E-business leaders say 'watch your customers'

IT Priorities Conference: Lastminute.com's Brent Hoberman, Betfair's David Yu and others have revealed how they are coping with their users' ever-rising expectations
Written by Graeme Wearden, Contributor
Monitoring user experience and investing heavily in customer service is a vital part of successful e-business, according to senior managers from some of the UK's leading online brands.

Speaking at the ZDNet UK IT Priorities conference on Tuesday, Brent Hoberman, chief executive of Lastminute.com, revealed the extent to which his company looks for customer feedback. He explained that Lastminute.com actively uses analytical software to track user behaviour, and also relies on its customers to pass on their criticism.

"If everyone who reaches a certain page then leaves the site then we know that page isn't working. Last year our homepage was much slower, so we had a much high abandon rate than today", said Hoberman.

"Users can evaluate the Web site in real time, so we watch to see if the trend of responses is changing, and every time someone makes a purchase we email them asking them to rate the experience", Hoberman added.

According to Betfair's chief technology offer David Yu, today's customers have much higher expectations than a couple of years ago, and expect more from IT than many other areas of their life.

"It's ironic to me that we have homes, cars, and software. Each is a magnitude of complexity more than the last, but people are relatively understanding if their boiler breaks down, while tolerance of IT failure is very low," said Yu.

But Esther Dyson, former founding chair of ICANN and CNet's editor-at-large, responded that "if people weren't as tolerant of software as they are of other things, Microsoft might not still be in business".

Dyson praised one US telecoms company which plays an automatic message at the end of every customer support telephone call, asking customers to say how useful the call has been.

Because online businesses lack the physical contact with their users that a traditional high street store enjoys, it can be harder to judge how their products and services are being received. Ian Turner, Macromedia's European director, urged conference attendees to give as much attention as possible to their customer support calls.

"Every good company has a good call centre behind it", said Turner, who revealed that when he started his present job he spent a day listening in to some of the calls coming into Macromedia.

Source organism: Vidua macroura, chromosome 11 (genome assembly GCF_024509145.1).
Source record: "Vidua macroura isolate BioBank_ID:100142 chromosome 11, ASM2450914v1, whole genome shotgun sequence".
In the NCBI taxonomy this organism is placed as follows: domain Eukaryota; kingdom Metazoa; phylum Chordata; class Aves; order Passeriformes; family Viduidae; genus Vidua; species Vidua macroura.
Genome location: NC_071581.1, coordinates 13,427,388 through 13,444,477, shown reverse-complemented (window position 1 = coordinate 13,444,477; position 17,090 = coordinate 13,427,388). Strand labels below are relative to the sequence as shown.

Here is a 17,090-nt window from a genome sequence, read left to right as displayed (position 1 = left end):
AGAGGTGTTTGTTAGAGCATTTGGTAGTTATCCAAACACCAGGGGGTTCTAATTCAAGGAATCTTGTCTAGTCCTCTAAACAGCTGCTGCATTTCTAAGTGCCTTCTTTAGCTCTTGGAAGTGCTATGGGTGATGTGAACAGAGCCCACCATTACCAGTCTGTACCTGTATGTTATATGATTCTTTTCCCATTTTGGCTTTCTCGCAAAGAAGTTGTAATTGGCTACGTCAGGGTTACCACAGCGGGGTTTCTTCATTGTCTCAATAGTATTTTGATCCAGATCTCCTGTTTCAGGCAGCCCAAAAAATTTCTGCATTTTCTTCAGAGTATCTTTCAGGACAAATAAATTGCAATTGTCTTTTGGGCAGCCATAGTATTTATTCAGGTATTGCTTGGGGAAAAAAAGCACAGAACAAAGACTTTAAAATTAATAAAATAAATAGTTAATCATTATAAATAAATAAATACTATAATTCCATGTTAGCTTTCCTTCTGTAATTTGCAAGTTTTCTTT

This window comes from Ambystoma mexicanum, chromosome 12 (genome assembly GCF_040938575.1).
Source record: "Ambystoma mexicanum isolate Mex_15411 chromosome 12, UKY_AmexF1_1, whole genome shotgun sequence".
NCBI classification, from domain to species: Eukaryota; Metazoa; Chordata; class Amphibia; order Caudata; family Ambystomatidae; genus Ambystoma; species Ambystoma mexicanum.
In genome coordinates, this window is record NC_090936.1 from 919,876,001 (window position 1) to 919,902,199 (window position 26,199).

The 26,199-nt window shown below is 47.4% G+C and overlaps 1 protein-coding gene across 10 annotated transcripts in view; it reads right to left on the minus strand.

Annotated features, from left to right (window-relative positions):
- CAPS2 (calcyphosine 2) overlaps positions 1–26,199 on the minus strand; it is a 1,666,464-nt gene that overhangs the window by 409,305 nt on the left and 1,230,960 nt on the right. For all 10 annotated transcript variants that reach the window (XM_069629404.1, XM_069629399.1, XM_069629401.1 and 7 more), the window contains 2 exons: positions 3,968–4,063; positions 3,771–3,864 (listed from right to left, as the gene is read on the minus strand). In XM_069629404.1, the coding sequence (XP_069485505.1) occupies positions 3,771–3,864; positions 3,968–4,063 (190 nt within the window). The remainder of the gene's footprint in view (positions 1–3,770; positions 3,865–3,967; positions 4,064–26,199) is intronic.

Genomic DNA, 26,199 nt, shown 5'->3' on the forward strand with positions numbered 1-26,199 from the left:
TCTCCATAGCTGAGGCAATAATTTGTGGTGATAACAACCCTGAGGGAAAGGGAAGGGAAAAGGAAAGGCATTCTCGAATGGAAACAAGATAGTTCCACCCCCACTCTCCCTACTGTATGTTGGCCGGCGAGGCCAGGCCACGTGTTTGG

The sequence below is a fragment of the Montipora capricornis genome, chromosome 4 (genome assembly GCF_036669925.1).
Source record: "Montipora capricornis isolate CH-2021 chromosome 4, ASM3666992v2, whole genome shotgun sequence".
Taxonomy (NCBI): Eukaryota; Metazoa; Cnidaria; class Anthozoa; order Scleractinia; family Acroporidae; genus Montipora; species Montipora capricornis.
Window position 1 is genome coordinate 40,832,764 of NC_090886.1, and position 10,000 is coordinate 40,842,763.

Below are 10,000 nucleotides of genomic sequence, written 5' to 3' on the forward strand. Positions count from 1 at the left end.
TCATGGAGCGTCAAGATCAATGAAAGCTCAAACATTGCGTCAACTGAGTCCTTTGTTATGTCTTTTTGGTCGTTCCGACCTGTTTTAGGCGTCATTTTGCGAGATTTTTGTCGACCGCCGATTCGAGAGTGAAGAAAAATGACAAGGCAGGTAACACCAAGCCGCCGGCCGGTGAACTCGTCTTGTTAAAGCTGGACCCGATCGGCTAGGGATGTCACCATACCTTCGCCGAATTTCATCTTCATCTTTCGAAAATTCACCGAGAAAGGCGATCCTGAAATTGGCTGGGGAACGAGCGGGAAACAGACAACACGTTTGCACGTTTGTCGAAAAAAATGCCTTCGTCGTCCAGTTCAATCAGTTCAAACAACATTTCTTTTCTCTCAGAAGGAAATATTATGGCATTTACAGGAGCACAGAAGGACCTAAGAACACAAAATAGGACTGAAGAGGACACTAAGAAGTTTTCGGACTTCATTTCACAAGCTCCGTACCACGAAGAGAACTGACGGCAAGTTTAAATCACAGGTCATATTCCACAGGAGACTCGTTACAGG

"Listening to customer interaction is one of the most startling things I've ever done. There are things that everyone does that annoy their customers, and then they just don't call you", Turner told the audience.

During his listen-in, Turner learned that Macromedia was forcing a government department to buy a particular product from them in US dollars, even though this was a chore to the department concerned. "We stopped that", said Turner, adding that in many cases people were doing the wrong thing because "it's always been that way."

Turner condemned Amazon's telephone support service as "dreadful." In response, Hoberman suggested this was one reason why the e-retailer is able to offer such good prices, given how expensive decent customer service can be.

Yu agreed that customer calls are crucial to the success of e-businesses, and said that Betfair monitors how long it takes for a call to be answered and how many calls go unanswered.

Betfair also relies on users to post into its online forums.

"It's amazing how much feedback we get about the company. It focuses us there are real customers out there, and pretty much everyone in the company reads that forum every day", said Yu, who added that it allows site engineers to fix a bug and then see how their work is received.

Mike Barrett, European Technology Director for CNet Networks, warned that while the key to e-business success is delivering on promises, the level of expectation of an online customer is higher than when they visit a real-world store.

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